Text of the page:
Another thing that is so wonderful about all this is that our hope came to us simply by hearing the wonderful Word of God. The Apostle Paul wrote, “Faith cometh by hearing, and hearing by the word of God. But I say, Have they not heard? Yes verily, their sound went into all the earth, and their words unto the ends of the world.” (Rom. 10:17,18) This hope came not by our own works or by our own merit. We ourselves have done nothing to deserve it. We received the wonderful message simply by hearing it, then hearkening to God’s Word, and believing it unto a new life in Christ Jesus. We heard in scripture that Jesus Christ opened the kingdom of heaven to us. We believed the message, and saw a way opened for us in his precious blood. We also heard what our Heavenly Father had prepared for those who love him. We have received indescribable joys, and we believe and trust in Jesus. All of our confidence is in the word which we have heard, for it is written, “Incline your ear, and come unto me: hear, and your soul shall live; and I will make an everlasting covenant with you, even the sure mercies of David.”—Isa. 55:3

By continued hearing and study, our faith is strengthened and our hearts are filled with inward assurance and joyful anticipation, resulting in our loving the Word of God so much the more. The substance of our hope is extraordinary, and it is not possible for us to fully describe all the phases of delight that are connected with our hope. Ours is a hope of victory, for with the Lord’s help we shall overcome every foe, and soon Satan will be trodden under foot and bound. Our life struggle will end in victory if we stay faithful. “I heard a loud voice saying in heaven, Now is come salvation, and strength, and the kingdom of our God, and the power of his Christ: for the accuser of our brethren is cast down, which accused them before our God day and night. And they overcame him by the blood of the Lamb, and by the word of their testimony; and they loved not their lives unto the death.”—Rev. 12:10,11


We do not just hope for victory alone, but that perfection that each one of us will have at that time when we shall each be seen in the beauty of our new nature. “Now, little children, abide in him; that, when he shall appear, we may have confidence, and not be ashamed before him at his coming. If ye know that he is righteous, ye know that every one that doeth righteousness is born of him.”—I John 2:28,29

John then proclaimed, “Behold, what manner of love the Father hath bestowed upon us, that we should be called the sons of God: therefore the world knoweth us not, because it knew him not. Beloved, now are we the sons of God, and it doth not yet appear what we shall be: but we know that, when he shall appear, we shall be like him; for we shall see him as he is. And every man that hath this hope in him purifieth himself, even as he is pure.”—I John 3:1-3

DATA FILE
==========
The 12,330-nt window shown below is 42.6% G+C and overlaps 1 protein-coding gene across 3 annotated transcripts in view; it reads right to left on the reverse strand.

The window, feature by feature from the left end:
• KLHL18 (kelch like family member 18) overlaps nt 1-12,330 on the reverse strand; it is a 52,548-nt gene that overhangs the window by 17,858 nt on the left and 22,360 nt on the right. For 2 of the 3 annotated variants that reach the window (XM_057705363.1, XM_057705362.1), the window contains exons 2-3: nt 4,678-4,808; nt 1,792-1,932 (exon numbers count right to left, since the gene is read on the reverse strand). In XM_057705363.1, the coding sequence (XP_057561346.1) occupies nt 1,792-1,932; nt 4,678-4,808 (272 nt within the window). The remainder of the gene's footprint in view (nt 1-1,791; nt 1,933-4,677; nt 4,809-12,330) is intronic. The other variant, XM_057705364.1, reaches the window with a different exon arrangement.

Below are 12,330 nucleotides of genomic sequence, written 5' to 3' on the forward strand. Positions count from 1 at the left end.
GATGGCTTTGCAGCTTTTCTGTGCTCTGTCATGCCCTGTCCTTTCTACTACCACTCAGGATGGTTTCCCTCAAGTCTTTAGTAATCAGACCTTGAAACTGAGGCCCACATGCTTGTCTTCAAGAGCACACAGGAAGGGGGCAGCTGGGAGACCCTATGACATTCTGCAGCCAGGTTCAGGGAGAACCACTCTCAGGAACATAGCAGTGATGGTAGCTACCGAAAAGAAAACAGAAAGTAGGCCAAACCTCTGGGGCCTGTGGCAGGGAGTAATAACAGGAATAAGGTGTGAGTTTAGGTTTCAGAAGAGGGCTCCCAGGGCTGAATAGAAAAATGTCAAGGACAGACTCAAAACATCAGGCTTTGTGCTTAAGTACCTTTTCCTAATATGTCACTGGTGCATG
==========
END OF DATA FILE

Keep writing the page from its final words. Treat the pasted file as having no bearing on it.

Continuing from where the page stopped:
What an honor that we, as members of the fallen human family, shall be like our Lord Jesus and see him as he is. Then we will have no more propensity for sin, nor any trace of it having been in us. All we shall have then will be our perfect natures as spiritual beings, fully developed and sinless. We shall love God more, for we shall see him also and be presented to him by our head, Christ. We will certainly say in that future time, “Bless the Lord, O my soul: and all that is within me, bless his holy name. Bless the Lord, O my soul, and forget not all his benefits: Who forgiveth all thine iniquities; who healeth all thy diseases; Who redeemeth thy life from destruction; who crowneth thee with lovingkindness and tender mercies; Who satisfieth thy mouth with good things; so that thy youth is renewed like the eagle’s.”—Ps. 103:1-5

There is yet more of hope that will follow for those who are faithful. Such will have security from all danger, for there will be no evil in heaven, but peace, rest, and joy. Here we only see through a glass darkly, we only know in part, but there shall we see face to face, and know even as we are known. There will be no spiritual enemy to assail us. Neither the world, the flesh, nor the Devil will mar our eternal rest above. As we close out another year in the Lord, let us remember these words of the Apostle Paul, “Now may the God of hope fill you with all joy and peace in believing, so that you will abound in hope by the power of the Holy Spirit.”—Rom. 15:13, New American Standard Bible